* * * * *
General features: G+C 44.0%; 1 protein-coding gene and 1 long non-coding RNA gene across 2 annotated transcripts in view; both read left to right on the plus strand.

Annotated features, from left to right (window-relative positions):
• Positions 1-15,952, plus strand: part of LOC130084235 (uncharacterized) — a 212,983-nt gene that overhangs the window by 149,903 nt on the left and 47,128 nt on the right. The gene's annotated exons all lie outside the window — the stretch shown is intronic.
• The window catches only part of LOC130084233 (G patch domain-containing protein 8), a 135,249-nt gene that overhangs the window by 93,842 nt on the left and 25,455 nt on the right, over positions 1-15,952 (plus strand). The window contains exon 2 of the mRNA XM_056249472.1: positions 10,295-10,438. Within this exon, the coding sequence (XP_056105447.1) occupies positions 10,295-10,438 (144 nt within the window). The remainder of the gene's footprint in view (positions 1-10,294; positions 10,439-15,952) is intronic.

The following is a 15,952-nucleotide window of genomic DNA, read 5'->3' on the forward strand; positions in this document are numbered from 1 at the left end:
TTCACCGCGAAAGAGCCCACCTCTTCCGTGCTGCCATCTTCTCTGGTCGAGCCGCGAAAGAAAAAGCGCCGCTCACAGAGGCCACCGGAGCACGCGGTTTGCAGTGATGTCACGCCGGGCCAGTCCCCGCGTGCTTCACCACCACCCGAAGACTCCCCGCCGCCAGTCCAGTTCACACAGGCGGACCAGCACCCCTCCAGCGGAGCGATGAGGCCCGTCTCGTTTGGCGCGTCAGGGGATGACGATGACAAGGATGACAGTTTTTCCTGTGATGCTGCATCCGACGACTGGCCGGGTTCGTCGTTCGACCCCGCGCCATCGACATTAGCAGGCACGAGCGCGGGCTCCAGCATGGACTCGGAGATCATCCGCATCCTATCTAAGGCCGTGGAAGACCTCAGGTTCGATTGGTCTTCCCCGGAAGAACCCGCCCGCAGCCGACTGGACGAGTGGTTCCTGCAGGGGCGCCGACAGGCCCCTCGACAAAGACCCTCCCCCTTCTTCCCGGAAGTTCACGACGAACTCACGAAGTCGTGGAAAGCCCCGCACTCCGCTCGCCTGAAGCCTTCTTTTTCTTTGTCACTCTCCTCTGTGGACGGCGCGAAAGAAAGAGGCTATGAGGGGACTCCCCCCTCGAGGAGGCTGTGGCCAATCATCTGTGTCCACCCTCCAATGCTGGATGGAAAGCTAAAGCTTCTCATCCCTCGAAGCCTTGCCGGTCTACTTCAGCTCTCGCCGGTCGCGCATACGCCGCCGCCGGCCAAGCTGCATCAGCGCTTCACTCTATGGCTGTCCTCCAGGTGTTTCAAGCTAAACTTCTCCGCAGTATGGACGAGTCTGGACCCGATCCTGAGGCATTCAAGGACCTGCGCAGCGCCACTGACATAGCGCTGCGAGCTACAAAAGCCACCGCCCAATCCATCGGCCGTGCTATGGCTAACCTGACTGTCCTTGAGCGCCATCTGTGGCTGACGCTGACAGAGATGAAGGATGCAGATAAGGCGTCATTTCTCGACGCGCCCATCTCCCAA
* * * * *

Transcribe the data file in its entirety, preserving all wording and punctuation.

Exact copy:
General features: G+C 44.0%; 1 protein-coding gene and 1 long non-coding RNA gene across 2 annotated transcripts in view; both read left to right on the plus strand.

Annotated features, from left to right (window-relative positions):
• Positions 1-15,952, plus strand: part of LOC130084235 (uncharacterized) — a 212,983-nt gene that overhangs the window by 149,903 nt on the left and 47,128 nt on the right. The gene's annotated exons all lie outside the window — the stretch shown is intronic.
• The window catches only part of LOC130084233 (G patch domain-containing protein 8), a 135,249-nt gene that overhangs the window by 93,842 nt on the left and 25,455 nt on the right, over positions 1-15,952 (plus strand). The window contains exon 2 of the mRNA XM_056249472.1: positions 10,295-10,438. Within this exon, the coding sequence (XP_056105447.1) occupies positions 10,295-10,438 (144 nt within the window). The remainder of the gene's footprint in view (positions 1-10,294; positions 10,439-15,952) is intronic.

The following is a 15,952-nucleotide window of genomic DNA, read 5'->3' on the forward strand; positions in this document are numbered from 1 at the left end:
TTCACCGCGAAAGAGCCCACCTCTTCCGTGCTGCCATCTTCTCTGGTCGAGCCGCGAAAGAAAAAGCGCCGCTCACAGAGGCCACCGGAGCACGCGGTTTGCAGTGATGTCACGCCGGGCCAGTCCCCGCGTGCTTCACCACCACCCGAAGACTCCCCGCCGCCAGTCCAGTTCACACAGGCGGACCAGCACCCCTCCAGCGGAGCGATGAGGCCCGTCTCGTTTGGCGCGTCAGGGGATGACGATGACAAGGATGACAGTTTTTCCTGTGATGCTGCATCCGACGACTGGCCGGGTTCGTCGTTCGACCCCGCGCCATCGACATTAGCAGGCACGAGCGCGGGCTCCAGCATGGACTCGGAGATCATCCGCATCCTATCTAAGGCCGTGGAAGACCTCAGGTTCGATTGGTCTTCCCCGGAAGAACCCGCCCGCAGCCGACTGGACGAGTGGTTCCTGCAGGGGCGCCGACAGGCCCCTCGACAAAGACCCTCCCCCTTCTTCCCGGAAGTTCACGACGAACTCACGAAGTCGTGGAAAGCCCCGCACTCCGCTCGCCTGAAGCCTTCTTTTTCTTTGTCACTCTCCTCTGTGGACGGCGCGAAAGAAAGAGGCTATGAGGGGACTCCCCCCTCGAGGAGGCTGTGGCCAATCATCTGTGTCCACCCTCCAATGCTGGATGGAAAGCTAAAGCTTCTCATCCCTCGAAGCCTTGCCGGTCTACTTCAGCTCTCGCCGGTCGCGCATACGCCGCCGCCGGCCAAGCTGCATCAGCGCTTCACTCTATGGCTGTCCTCCAGGTGTTTCAAGCTAAACTTCTCCGCAGTATGGACGAGTCTGGACCCGATCCTGAGGCATTCAAGGACCTGCGCAGCGCCACTGACATAGCGCTGCGAGCTACAAAAGCCACCGCCCAATCCATCGGCCGTGCTATGGCTAACCTGACTGTCCTTGAGCGCCATCTGTGGCTGACGCTGACAGAGATGAAGGATGCAGATAAGGCGTCATTTCTCGACGCGCCCATCTCCCAA